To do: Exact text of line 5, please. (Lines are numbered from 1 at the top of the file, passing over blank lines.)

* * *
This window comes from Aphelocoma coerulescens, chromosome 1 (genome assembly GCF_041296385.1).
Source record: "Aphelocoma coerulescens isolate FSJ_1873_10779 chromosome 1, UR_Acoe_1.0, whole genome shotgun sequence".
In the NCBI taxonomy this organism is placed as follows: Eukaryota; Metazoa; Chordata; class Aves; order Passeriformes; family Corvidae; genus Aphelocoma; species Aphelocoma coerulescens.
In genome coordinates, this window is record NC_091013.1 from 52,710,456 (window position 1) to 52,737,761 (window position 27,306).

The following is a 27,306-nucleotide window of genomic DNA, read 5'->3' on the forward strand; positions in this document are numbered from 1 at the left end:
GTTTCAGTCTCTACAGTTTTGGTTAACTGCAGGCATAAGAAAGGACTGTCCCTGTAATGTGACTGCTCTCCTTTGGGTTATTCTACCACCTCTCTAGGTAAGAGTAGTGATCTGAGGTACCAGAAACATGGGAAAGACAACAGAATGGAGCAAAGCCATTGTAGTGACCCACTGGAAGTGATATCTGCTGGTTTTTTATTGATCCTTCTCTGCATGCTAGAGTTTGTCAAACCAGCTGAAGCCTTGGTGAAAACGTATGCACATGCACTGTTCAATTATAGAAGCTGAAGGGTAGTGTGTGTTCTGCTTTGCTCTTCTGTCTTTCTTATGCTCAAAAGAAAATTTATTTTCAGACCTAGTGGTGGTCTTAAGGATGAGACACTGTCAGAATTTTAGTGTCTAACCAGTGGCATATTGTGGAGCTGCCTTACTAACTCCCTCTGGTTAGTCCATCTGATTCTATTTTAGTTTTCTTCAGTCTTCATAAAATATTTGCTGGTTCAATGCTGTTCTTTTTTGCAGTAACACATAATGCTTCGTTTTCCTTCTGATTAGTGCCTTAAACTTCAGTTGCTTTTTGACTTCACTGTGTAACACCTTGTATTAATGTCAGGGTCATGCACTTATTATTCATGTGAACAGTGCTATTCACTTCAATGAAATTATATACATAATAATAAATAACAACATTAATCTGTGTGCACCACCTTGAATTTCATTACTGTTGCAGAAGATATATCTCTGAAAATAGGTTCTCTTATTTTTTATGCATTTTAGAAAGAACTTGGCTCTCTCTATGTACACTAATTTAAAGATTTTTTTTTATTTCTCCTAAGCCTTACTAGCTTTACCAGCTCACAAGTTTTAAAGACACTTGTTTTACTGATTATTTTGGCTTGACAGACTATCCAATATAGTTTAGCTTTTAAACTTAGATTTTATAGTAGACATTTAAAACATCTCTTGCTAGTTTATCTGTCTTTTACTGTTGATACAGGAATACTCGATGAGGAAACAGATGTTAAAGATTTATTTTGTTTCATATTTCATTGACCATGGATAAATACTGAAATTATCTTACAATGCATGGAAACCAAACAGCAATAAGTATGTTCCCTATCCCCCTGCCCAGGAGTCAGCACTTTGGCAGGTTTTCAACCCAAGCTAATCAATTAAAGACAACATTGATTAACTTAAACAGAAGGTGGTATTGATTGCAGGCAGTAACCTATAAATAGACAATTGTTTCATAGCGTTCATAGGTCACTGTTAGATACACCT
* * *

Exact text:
The following is a 27,306-nucleotide window of genomic DNA, read 5'->3' on the forward strand; positions in this document are numbered from 1 at the left end: